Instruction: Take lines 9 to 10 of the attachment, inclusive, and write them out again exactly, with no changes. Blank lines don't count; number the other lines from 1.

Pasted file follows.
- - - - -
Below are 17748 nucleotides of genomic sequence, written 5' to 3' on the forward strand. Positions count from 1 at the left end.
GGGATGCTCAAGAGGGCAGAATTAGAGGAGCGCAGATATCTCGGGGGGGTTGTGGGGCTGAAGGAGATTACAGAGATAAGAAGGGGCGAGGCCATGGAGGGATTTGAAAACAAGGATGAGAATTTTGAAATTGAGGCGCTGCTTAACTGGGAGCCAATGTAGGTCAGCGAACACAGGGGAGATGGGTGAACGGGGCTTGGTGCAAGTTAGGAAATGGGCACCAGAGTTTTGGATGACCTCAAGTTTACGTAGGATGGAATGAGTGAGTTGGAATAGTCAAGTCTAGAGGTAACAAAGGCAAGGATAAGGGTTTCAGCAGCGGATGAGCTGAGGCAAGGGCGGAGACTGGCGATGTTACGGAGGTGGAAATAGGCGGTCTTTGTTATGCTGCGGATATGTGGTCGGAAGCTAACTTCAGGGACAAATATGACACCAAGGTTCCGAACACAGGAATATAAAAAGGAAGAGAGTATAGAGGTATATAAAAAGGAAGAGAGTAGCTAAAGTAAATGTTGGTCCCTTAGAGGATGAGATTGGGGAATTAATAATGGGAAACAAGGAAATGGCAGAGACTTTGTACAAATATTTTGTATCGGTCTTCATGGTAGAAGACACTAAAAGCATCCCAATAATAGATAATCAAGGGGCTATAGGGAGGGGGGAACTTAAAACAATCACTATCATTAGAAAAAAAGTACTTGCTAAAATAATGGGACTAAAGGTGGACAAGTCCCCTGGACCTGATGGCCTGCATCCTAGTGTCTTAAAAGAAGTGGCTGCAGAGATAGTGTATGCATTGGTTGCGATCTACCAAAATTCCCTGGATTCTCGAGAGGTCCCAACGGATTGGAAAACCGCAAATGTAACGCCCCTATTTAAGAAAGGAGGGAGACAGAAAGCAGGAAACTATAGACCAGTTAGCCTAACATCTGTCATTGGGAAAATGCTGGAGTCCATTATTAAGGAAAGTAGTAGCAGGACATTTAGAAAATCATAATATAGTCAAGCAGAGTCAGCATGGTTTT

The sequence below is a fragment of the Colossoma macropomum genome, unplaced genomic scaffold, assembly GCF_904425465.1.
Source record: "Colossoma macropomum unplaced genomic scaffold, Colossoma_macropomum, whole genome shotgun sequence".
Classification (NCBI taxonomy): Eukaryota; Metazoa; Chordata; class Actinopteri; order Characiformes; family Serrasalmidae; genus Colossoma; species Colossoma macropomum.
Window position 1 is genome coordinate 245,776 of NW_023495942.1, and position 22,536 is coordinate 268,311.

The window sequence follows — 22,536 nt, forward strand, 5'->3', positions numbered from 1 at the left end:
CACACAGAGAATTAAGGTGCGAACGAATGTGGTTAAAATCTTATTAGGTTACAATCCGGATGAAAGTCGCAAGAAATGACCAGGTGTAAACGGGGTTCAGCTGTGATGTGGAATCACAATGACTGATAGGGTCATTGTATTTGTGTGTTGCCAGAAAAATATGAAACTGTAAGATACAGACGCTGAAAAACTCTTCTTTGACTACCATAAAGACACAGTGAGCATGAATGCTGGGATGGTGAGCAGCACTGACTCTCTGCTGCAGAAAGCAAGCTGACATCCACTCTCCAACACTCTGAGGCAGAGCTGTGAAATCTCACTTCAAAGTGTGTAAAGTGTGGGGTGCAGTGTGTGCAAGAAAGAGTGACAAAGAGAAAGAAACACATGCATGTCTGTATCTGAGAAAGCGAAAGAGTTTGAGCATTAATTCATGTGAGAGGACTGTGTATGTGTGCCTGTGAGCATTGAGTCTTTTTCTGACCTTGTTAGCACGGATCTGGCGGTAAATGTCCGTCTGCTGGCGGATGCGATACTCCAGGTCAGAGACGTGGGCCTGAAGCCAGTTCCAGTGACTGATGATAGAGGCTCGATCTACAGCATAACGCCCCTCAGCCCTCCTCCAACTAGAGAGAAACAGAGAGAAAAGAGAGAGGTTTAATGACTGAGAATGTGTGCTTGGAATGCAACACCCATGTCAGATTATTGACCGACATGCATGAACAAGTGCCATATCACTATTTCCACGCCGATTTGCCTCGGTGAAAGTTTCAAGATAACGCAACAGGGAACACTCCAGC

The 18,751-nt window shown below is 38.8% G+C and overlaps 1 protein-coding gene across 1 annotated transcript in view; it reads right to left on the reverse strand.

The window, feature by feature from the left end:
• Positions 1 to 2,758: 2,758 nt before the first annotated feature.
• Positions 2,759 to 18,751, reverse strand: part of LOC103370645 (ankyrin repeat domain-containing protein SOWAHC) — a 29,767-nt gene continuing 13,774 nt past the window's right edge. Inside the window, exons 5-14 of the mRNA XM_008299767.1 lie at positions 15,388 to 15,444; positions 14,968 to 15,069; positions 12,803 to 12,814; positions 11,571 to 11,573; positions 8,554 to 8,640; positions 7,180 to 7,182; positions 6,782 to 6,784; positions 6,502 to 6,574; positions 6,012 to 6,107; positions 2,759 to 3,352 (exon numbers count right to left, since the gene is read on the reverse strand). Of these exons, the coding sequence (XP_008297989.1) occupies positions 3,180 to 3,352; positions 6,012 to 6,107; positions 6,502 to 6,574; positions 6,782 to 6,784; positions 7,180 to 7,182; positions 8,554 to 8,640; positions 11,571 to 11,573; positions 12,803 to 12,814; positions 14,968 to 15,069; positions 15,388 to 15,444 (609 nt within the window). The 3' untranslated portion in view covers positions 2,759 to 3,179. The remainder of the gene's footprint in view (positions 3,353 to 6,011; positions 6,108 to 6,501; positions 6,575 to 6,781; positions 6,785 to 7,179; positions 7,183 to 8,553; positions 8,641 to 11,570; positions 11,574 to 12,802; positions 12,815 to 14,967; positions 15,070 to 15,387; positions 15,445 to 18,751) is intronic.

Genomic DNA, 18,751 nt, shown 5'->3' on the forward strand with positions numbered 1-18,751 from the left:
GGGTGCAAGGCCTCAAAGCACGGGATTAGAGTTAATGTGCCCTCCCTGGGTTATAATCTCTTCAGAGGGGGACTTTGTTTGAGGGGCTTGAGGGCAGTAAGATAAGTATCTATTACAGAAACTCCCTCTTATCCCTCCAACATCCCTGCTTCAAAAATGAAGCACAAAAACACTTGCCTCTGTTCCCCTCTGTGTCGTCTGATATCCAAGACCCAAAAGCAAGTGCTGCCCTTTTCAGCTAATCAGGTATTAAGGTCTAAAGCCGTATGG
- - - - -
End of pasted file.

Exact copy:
The 18,751-nt window shown below is 38.8% G+C and overlaps 1 protein-coding gene across 1 annotated transcript in view; it reads right to left on the reverse strand.

The window, feature by feature from the left end: